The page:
The polycarbonate all-in-one 22" LCD PC

The polycarbonate all-in-one 22" LCD PC

Summary: The last time I built a wooden all-in-one 19" LCD PC, my family wanted it in the kitchen and my mother wanted it in hers. To keep everyone happy, I built my mother another one (pictured above and below) out of 3/16th inch jet-black polycarbonate which makes the chassis look like the material from a grand piano.

TOPICS: CXO, Hardware, Processors

The last time I built a wooden all-in-one 19" LCD PC, my family wanted it in the kitchen and my mother wanted it in hers. To keep everyone happy, I built my mother another one (pictured above and below) out of 3/16th inch jet-black polycarbonate which makes the chassis look like the material from a grand piano. The result was something that was so glossy that I can probably shave in it, but I'm almost afraid to touch it and get finger prints all over it. Needless to say, she is very pleased with her new space saving computer. [See photo gallery.]

Cutting this material was fairly simple with wood-cutting and drilling tools. Just be careful to slow down on the table saw so you don't chip the polycarbonate. I had initially avoided putting in vent holes in the back but the CPU fan and the PSU fan dynamically ramped up in RPM because of the increasing temperature and caused some noise. Once the 4 holes were put in the back, the CPU fan stayed at lower RPM and remained fairly silent even if I stress loaded the CPUs.

This time I mounted the on/off switch up top along with two USB ports which makes it easy to access and comes in handy for the webcam. I just wished I had a webcam that did away with the cable and just had a down-facing USB port so I can just plug it in right on top of the case. The other USB port is convenient for plugging other devices such as USB memory sticks or other devices I want sitting on top of the chassis.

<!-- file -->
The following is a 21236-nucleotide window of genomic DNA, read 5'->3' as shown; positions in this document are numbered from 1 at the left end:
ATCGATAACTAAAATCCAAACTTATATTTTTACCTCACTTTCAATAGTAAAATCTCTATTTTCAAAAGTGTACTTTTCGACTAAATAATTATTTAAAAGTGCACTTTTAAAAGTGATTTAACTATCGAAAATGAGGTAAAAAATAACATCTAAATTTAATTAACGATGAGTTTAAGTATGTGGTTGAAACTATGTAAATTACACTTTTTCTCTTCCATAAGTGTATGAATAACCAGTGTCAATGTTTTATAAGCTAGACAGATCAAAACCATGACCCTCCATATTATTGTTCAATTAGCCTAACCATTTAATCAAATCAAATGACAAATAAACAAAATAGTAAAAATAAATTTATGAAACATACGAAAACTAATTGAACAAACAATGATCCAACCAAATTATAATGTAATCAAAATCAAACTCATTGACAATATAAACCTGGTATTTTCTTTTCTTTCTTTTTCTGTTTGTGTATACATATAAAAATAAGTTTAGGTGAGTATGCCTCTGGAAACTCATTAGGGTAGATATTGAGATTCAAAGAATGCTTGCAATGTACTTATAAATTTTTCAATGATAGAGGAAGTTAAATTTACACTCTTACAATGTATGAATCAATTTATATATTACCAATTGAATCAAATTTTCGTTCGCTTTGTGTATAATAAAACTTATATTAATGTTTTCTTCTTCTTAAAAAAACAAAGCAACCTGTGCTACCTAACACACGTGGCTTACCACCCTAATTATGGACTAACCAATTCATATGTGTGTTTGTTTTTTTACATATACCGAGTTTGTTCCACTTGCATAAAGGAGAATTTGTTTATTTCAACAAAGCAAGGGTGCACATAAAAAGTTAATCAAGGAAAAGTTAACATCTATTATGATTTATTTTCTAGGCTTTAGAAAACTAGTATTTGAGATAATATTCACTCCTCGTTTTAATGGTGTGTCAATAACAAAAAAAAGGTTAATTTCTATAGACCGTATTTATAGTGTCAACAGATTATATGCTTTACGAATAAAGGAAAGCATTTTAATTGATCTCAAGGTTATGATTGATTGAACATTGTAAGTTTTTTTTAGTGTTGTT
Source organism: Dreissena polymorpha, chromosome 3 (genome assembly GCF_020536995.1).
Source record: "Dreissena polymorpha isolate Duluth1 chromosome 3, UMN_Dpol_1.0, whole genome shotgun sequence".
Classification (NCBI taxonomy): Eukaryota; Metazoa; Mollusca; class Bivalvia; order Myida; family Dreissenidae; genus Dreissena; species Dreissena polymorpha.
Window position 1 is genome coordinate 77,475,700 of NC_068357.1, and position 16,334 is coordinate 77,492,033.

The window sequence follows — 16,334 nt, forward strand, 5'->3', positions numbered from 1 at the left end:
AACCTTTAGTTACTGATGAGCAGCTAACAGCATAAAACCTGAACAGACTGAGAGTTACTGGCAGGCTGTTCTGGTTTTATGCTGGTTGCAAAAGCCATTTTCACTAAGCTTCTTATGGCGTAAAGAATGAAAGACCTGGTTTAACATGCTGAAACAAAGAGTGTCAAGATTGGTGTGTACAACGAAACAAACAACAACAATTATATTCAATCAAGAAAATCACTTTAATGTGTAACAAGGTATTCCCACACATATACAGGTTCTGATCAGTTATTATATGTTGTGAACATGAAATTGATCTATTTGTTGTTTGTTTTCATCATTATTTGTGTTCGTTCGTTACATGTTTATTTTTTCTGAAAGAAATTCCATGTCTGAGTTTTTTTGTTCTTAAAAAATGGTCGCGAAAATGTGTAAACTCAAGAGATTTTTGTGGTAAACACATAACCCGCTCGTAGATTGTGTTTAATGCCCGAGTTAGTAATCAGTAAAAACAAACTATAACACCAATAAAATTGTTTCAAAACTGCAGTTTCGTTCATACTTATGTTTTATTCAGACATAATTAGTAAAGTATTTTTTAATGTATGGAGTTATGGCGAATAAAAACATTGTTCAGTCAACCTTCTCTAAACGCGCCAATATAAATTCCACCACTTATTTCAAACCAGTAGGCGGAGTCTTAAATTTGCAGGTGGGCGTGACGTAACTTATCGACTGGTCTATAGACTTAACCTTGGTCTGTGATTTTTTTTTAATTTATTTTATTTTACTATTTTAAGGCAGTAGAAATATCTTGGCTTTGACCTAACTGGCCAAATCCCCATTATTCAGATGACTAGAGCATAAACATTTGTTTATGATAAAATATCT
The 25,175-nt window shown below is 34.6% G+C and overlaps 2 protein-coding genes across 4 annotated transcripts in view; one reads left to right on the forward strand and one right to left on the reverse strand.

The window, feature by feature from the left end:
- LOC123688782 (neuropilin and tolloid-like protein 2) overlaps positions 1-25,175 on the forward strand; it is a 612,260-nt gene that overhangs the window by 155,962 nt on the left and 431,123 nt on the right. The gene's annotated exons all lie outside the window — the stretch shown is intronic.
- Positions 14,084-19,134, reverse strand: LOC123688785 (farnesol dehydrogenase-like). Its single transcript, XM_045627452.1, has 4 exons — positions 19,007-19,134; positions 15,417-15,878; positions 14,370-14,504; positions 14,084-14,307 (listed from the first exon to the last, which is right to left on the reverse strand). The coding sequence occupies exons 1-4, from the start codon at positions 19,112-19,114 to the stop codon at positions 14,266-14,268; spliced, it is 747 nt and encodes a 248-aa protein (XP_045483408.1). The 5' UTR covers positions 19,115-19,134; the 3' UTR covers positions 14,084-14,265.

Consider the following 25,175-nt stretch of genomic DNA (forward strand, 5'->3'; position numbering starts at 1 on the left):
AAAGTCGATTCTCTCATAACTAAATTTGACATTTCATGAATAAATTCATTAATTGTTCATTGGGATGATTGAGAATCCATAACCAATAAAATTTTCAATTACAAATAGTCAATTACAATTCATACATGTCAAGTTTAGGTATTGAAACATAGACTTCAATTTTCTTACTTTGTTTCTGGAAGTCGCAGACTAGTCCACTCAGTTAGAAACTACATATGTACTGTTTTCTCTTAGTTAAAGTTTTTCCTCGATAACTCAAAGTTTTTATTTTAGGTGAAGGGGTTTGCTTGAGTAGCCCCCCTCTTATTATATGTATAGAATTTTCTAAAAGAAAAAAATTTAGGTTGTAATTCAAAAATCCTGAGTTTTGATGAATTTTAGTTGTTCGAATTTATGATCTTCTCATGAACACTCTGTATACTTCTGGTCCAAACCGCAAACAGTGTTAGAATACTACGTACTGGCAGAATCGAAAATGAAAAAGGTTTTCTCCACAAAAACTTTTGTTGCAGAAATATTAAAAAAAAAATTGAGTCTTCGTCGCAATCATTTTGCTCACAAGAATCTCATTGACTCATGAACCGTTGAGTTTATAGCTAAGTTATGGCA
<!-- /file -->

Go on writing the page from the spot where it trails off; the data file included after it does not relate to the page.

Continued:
As usual with these slim custom chassis, I used a slim 1.75" 1U Sparkle SPI220LE 80 Plus 220 watt power supply. The idle power consumption on this computer is 43 watts and 63 watt under peak CPU loads generated by WPrime. The motherboard is an ECS 945GCT-M which came bundled with an Intel Celeron 430 CPU (Conroe-L 1.8 GHz single-core) I got at Fry's for $70. I put in an Intel Core 2 Duo E2140 dual-core 1.6 instead and kept the lower-profile CPU fan which came with the Celeron 430. That lower profile fan came in real handy since it fit inside my 3" thick chassis which is even less space inside because of the thickness of the walls. This chassis has plenty of room for additional devices such as a slim optical slot-loaded drive.

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This 3" thick custom chassis is no where near as thin as commercial all-in-one computers, but it makes up for it in flexibility since you can use any monitor of your choice and the price is right ($500) for those who are willing to build it. Those all-in-one boxes from Dell, Gateway, Sony, and even the iMac (20" model) have typical TN (Twisted Nematic) LCD screens with poor color and viewing angles. This computer also uses a TN type display but the next one I get will be the $300 24" Soyo with an MVA panel from Office Depot.